Building a Dream Basketball Team : Television: Potential Olympic squad members will be announced on ‘Selection Show,’ airing today on NBC.


There was little fanfare when Jerry West was chosen for the U.S. men’s 1960 Olympic basketball team.

The future Laker legend had played on a collegiate all-star team that won the Olympics trials tournament in Denver. Under the rules, at least seven players from that squad had to be included on the Olympic team, and an official simply informed him that he would be part of the contingent that would play in Rome.

It will be a much different story today when the months of speculation end over which 10 NBA players will be on the team that seeks to represent the United States in Barcelona.

USA Basketball, the national governing body for men’s and women’s basketball, which is responsible for selecting U.S. teams in international competition, has bought an hour of air time from NBC to broadcast “The Dream Team: USA Basketball Selection Show” (2 p.m., Channels 4, 36 and 39).


The team members will be announced and interviewed on the program. Bob Costas will host from the Secaucus, N.J., studios of NBA Entertainment, the league’s video and film production subsidiary. Marv Albert will be in Chicago, further increasing the likelihood that Chicago Bulls guard Michael Jordan will be on the team.

Other players expected to be selected include Laker guard Magic Johnson, forwards Larry Bird and Charles Barkley and centers David Robinson and Patrick Ewing.

This team, the first Olympic squad to include NBA players under a 1989 rule change by basketball’s international governing body, will be the best-covered Olympic team in TV history--if viewers are willing to pay a price and tune in during the wee hours.

Olympics TripleCast, NBC’s pay service, will televise every Olympic basketball game live, not just those involving the U.S. team. When the tournament begins July 26 in Barcelona, Spain, that will be as many as six games in a day.


Olympics TripleCast will be presented on three channels: the Red, White and Blue channels.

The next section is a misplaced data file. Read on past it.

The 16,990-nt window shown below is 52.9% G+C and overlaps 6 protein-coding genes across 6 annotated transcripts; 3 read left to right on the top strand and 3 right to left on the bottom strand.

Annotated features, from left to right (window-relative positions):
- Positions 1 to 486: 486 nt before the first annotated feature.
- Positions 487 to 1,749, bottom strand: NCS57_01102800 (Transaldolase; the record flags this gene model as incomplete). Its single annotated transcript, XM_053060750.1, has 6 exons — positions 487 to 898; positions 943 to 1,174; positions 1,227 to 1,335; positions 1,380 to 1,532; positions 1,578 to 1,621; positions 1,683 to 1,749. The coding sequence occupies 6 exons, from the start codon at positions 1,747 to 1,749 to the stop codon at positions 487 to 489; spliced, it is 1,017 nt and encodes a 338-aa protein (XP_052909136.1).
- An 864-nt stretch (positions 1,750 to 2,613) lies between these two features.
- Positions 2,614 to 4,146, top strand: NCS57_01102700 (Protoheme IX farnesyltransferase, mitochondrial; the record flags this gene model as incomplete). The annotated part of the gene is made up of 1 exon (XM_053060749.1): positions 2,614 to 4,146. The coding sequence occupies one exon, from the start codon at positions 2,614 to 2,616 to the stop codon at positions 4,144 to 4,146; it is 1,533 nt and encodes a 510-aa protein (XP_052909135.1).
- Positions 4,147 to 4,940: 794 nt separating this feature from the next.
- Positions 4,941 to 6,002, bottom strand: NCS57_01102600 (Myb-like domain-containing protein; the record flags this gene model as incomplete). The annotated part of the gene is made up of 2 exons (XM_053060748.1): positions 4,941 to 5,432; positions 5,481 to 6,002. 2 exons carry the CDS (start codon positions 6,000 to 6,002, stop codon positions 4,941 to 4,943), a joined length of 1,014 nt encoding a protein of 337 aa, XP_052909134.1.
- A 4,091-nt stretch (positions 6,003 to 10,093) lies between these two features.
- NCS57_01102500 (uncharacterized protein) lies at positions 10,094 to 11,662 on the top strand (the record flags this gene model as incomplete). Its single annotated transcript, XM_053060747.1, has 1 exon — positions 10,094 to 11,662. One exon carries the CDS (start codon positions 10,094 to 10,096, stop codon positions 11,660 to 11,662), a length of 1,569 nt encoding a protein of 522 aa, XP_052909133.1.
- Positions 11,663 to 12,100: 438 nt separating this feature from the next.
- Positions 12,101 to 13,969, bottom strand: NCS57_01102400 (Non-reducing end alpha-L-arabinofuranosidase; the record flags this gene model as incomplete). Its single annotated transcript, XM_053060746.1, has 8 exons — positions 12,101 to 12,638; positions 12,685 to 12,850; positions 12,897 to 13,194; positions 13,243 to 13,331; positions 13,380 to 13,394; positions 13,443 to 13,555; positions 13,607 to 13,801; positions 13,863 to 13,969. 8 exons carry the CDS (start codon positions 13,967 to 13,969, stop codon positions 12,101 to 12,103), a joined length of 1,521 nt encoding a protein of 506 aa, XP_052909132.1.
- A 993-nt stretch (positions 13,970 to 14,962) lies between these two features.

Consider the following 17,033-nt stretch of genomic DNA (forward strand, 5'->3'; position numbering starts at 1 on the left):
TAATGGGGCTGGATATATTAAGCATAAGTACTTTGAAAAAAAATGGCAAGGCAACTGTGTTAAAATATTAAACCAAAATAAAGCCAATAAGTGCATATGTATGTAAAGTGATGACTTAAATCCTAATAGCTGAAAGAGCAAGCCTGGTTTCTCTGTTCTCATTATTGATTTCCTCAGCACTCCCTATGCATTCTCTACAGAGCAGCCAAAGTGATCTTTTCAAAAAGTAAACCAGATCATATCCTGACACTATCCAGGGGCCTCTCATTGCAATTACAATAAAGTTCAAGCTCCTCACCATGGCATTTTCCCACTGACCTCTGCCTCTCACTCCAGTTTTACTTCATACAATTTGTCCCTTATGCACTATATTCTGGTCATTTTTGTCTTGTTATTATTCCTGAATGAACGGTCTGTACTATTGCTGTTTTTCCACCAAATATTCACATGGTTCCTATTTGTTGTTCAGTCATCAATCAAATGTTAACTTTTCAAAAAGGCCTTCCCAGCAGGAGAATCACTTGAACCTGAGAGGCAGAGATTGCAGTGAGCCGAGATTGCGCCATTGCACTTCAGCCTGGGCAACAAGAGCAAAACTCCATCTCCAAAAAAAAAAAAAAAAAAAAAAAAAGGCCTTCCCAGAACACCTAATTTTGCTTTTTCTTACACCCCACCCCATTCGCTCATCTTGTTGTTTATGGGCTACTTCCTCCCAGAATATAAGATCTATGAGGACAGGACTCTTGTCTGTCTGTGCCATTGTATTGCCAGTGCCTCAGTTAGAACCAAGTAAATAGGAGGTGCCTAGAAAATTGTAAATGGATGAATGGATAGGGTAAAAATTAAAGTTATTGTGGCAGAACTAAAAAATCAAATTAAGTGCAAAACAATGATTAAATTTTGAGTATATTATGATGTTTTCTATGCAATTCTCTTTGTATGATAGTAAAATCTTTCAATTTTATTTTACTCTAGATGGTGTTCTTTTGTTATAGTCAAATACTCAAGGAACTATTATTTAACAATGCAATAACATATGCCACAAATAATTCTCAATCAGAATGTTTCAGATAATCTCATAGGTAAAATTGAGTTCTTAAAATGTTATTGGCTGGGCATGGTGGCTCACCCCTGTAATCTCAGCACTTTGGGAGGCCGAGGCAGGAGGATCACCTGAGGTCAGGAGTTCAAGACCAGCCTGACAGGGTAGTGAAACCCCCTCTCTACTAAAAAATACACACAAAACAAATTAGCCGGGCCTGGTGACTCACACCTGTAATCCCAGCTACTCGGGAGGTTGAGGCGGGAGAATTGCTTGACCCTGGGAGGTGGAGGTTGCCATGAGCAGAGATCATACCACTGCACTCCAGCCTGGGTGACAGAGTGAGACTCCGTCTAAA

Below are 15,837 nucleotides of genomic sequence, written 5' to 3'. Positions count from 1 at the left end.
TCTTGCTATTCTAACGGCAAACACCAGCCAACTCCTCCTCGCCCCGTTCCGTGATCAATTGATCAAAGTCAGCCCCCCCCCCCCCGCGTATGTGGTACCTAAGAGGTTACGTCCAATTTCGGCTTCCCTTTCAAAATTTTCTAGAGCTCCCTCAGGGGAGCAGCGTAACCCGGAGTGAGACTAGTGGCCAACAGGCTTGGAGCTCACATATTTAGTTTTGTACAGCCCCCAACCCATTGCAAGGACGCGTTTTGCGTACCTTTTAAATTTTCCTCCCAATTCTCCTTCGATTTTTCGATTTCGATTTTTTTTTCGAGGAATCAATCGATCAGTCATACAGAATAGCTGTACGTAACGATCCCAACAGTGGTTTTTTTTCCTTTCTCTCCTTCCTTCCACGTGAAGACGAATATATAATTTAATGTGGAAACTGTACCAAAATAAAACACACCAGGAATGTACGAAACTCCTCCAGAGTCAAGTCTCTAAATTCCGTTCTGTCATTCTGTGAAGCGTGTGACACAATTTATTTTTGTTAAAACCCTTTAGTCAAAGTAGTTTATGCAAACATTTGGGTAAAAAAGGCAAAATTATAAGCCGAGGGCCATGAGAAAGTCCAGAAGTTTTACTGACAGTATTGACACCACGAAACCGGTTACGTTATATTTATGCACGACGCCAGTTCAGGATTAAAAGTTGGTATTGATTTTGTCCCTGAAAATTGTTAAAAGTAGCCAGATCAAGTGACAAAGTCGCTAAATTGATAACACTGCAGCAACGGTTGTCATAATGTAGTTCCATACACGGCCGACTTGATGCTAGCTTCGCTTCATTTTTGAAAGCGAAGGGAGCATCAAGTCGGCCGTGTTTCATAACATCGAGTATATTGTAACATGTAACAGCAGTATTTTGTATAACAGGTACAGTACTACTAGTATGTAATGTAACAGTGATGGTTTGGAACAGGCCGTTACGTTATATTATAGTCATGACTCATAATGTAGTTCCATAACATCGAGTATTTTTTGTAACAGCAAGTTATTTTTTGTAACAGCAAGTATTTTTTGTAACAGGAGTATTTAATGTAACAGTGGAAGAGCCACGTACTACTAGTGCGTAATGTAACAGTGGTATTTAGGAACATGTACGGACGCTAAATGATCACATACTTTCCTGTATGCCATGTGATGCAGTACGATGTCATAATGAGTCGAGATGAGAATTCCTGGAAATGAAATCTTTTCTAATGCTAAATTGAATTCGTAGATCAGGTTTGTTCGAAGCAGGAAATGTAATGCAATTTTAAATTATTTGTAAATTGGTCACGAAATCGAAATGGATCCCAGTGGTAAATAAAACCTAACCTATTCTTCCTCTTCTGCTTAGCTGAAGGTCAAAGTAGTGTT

Coordinating producer Terry Ewert said the Blue Channel will mainly be devoted to team sports, the Red Channel will air “sports geared more to men"--boxing, track and field and swimming--and the White Channel will feature sports “more crafted for the female audience"--gymnastics, diving, tennis and equestrian events.

“Our market research has told us that there’s a small, but passionate audience that wants to see every nuance at the basketball venue,” Ewert said. “The pay package was really not meant for the general audience because they are going to get the general Olympic Games spectacle from NBC.

“We’re very sport specific and want to give them as much as we possibly can of the specific sports. That’s our focus. NBC is telling the broad story of the Olympic Games; we’re concentrating on 14 of the top sports.”


Olympics TripleCast coverage will be live and uninterrupted, beginning each day at 2 a.m. Pacific time.

Subscribers will be charged $95 for the bronze package, which includes the first seven days of the Games, or weekend days only (two Fridays, two Saturdays and three Sundays). The $125 silver package provides the entire 1,080 hours of programming (12 consecutive hours live each day and a 12-hour replay) plus a 50% discount on selected NBC Olympic catalogue merchandise. The $170 gold package includes all the programming, plus a commemorative book, an Olympic pin and a highlight videotape.

The rights for the pay package were included in the $401 million NBC paid for the U.S. broadcast rights. A spokeswoman said that Olympics TripleCast will spent $55 million in production and other distribution costs and an additional $40 million in advertising and marketing. The project is a joint venture between Cablevision, one of the nation’s largest cable system operators, and NBC.